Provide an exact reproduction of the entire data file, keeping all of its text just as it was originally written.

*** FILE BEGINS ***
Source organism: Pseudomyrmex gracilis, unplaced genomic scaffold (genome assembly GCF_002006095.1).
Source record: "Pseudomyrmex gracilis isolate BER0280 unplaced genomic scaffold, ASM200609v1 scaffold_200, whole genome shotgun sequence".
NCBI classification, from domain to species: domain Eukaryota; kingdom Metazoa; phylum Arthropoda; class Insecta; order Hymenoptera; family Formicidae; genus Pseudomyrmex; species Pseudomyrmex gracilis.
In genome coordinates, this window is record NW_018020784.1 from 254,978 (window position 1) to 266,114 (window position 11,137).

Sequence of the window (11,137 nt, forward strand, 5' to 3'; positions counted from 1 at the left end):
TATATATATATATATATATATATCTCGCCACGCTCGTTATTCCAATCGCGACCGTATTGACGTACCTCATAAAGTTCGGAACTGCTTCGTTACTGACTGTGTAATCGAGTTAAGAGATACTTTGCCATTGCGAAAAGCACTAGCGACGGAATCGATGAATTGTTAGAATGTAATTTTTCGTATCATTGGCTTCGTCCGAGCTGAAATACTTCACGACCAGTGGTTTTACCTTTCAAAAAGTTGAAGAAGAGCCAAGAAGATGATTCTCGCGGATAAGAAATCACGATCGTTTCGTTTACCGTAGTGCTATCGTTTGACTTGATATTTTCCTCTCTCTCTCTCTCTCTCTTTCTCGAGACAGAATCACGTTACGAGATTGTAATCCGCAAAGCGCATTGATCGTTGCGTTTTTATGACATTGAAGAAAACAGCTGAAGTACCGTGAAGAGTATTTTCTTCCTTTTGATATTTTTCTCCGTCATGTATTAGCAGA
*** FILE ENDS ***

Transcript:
Source organism: Pseudomyrmex gracilis, unplaced genomic scaffold (genome assembly GCF_002006095.1).
Source record: "Pseudomyrmex gracilis isolate BER0280 unplaced genomic scaffold, ASM200609v1 scaffold_200, whole genome shotgun sequence".
NCBI classification, from domain to species: domain Eukaryota; kingdom Metazoa; phylum Arthropoda; class Insecta; order Hymenoptera; family Formicidae; genus Pseudomyrmex; species Pseudomyrmex gracilis.
In genome coordinates, this window is record NW_018020784.1 from 254,978 (window position 1) to 266,114 (window position 11,137).

Sequence of the window (11,137 nt, forward strand, 5' to 3'; positions counted from 1 at the left end):
TATATATATATATATATATATATCTCGCCACGCTCGTTATTCCAATCGCGACCGTATTGACGTACCTCATAAAGTTCGGAACTGCTTCGTTACTGACTGTGTAATCGAGTTAAGAGATACTTTGCCATTGCGAAAAGCACTAGCGACGGAATCGATGAATTGTTAGAATGTAATTTTTCGTATCATTGGCTTCGTCCGAGCTGAAATACTTCACGACCAGTGGTTTTACCTTTCAAAAAGTTGAAGAAGAGCCAAGAAGATGATTCTCGCGGATAAGAAATCACGATCGTTTCGTTTACCGTAGTGCTATCGTTTGACTTGATATTTTCCTCTCTCTCTCTCTCTCTCTTTCTCGAGACAGAATCACGTTACGAGATTGTAATCCGCAAAGCGCATTGATCGTTGCGTTTTTATGACATTGAAGAAAACAGCTGAAGTACCGTGAAGAGTATTTTCTTCCTTTTGATATTTTTCTCCGTCATGTATTAGCAGA